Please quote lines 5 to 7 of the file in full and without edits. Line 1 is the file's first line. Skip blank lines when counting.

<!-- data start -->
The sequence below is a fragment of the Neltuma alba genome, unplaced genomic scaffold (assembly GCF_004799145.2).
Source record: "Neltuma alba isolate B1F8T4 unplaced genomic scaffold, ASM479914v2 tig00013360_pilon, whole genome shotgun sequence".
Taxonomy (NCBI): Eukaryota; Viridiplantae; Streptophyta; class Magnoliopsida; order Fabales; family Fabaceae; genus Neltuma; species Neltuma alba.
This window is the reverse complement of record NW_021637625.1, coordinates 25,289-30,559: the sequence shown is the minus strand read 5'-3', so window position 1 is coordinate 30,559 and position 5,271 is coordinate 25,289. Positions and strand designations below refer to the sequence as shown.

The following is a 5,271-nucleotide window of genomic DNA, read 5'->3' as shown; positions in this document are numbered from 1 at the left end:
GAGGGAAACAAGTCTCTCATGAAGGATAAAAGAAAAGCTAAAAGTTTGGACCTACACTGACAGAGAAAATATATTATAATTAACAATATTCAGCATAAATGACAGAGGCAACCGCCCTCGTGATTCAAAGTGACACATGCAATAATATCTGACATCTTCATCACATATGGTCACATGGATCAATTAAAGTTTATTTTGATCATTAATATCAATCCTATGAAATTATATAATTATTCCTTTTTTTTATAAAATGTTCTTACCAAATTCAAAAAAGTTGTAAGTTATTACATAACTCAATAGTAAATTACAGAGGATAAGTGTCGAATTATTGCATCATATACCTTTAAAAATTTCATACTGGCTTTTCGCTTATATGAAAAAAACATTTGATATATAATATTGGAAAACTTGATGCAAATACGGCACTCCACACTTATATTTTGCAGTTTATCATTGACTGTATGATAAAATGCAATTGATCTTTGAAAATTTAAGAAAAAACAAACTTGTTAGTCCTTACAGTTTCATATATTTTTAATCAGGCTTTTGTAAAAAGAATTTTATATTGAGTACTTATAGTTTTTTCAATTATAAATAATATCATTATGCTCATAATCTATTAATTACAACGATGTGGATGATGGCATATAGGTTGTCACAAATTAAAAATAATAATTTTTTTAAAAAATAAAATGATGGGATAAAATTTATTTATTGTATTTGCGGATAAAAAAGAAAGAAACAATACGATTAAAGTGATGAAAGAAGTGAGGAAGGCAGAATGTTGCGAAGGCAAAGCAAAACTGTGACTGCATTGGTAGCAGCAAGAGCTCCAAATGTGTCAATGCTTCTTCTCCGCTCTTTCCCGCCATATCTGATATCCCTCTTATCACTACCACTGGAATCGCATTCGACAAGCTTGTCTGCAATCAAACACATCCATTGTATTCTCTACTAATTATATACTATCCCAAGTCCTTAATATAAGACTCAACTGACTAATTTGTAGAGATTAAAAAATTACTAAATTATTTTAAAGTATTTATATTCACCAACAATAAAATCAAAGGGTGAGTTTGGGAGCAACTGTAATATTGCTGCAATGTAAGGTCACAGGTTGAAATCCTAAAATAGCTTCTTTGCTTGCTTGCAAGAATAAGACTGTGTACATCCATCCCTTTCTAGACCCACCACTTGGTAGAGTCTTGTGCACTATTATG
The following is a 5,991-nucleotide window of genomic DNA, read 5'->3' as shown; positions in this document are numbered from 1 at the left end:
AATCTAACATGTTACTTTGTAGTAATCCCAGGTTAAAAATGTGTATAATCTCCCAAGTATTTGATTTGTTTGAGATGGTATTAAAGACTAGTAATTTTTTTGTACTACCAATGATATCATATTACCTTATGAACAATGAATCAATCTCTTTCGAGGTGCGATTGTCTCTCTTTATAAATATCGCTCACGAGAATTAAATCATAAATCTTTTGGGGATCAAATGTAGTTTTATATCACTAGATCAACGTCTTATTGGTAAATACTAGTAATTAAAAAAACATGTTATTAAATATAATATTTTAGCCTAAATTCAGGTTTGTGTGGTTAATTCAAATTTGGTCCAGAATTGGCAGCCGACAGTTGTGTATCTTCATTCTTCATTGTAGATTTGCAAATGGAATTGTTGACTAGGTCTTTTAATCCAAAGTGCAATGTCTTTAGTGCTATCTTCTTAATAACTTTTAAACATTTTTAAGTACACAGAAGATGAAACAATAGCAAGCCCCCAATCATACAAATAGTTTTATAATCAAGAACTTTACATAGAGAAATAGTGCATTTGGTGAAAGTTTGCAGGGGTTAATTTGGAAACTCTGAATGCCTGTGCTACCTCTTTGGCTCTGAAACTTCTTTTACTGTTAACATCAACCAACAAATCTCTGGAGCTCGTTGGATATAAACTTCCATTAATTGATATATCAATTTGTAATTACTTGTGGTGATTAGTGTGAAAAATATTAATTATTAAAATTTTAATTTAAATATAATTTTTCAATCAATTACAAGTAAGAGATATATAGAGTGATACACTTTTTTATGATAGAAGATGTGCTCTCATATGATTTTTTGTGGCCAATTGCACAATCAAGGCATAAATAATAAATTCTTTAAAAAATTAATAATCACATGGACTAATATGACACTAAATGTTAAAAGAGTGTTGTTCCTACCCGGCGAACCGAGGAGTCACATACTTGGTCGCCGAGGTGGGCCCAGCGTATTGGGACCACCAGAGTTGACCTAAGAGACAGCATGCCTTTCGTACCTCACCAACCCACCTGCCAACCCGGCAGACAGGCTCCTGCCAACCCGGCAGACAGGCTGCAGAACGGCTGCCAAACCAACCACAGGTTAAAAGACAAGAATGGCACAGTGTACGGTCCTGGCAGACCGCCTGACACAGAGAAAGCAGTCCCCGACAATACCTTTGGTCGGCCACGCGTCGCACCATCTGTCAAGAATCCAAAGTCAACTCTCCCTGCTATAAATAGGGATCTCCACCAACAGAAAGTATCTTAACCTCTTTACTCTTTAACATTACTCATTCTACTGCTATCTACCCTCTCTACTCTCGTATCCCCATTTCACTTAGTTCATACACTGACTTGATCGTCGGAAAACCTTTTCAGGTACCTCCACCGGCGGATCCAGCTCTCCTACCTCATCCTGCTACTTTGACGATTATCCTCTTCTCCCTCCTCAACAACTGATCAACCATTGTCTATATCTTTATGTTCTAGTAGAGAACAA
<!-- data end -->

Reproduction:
The following is a 5,271-nucleotide window of genomic DNA, read 5'->3' as shown; positions in this document are numbered from 1 at the left end:
GAGGGAAACAAGTCTCTCATGAAGGATAAAAGAAAAGCTAAAAGTTTGGACCTACACTGACAGAGAAAATATATTATAATTAACAATATTCAGCATAAATGACAGAGGCAACCGCCCTCGTGATTCAAAGTGACACATGCAATAATATCTGACATCTTCATCACATATGGTCACATGGATCAATTAAAGTTTATTTTGATCATTAATATCAATCCTATGAAATTATATAATTATTCCTTTTTTTTATAAAATGTTCTTACCAAATTCAAAAAAGTTGTAAGTTATTACATAACTCAATAGTAAATTACAGAGGATAAGTGTCGAATTATTGCATCATATACCTTTAAAAATTTCATACTGGCTTTTCGCTTATATGAAAAAAACATTTGATATATAATATTGGAAAACTTGATGCAAATACGGCACTCCACACTTATATTTTGCAGTTTATCATTGACTGTATGATAAAATGCAATTGATCTTTGAAAATTTAAGAAAAAACAAACTTGTTAGTCCTTACAGTTTCATATATTTTTAATCAGGCTTTTGTAAAAAGAATTTTATATTGAGTACTTATAGTTTTTTCAATTATAAATAATATCATTATGCTCATAATCTATTAATTACAACGATGTGGATGATGGCATATAGGTTGTCACAAATTAAAAATAATAATTTTTTTAAAAAATAAAATGATGGGATAAAATTTATTTATTGTATTTGCGGATAAAAAAGAAAGAAACAATACGATTAAAGTGATGAAAGAAGTGAGGAAGGCAGAATGTTGCGAAGGCAAAGCAAAACTGTGACTGCATTGGTAGCAGCAAGAGCTCCAAATGTGTCAATGCTTCTTCTCCGCTCTTTCCCGCCATATCTGATATCCCTCTTATCACTACCACTGGAATCGCATTCGACAAGCTTGTCTGCAATCAAACACATCCATTGTATTCTCTACTAATTATATACTATCCCAAGTCCTTAATATAAGACTCAACTGACTAATTTGTAGAGATTAAAAAATTACTAAATTATTTTAAAGTATTTATATTCACCAACAATAAAATCAAAGGGTGAGTTTGGGAGCAACTGTAATATTGCTGCAATGTAAGGTCACAGGTTGAAATCCTAAAATAGCTTCTTTGCTTGCTTGCAAGAATAAGACTGTGTACATCCATCCCTTTCTAGACCCACCACTTGGTAGAGTCTTGTGCACTATTATG
The following is a 5,991-nucleotide window of genomic DNA, read 5'->3' as shown; positions in this document are numbered from 1 at the left end: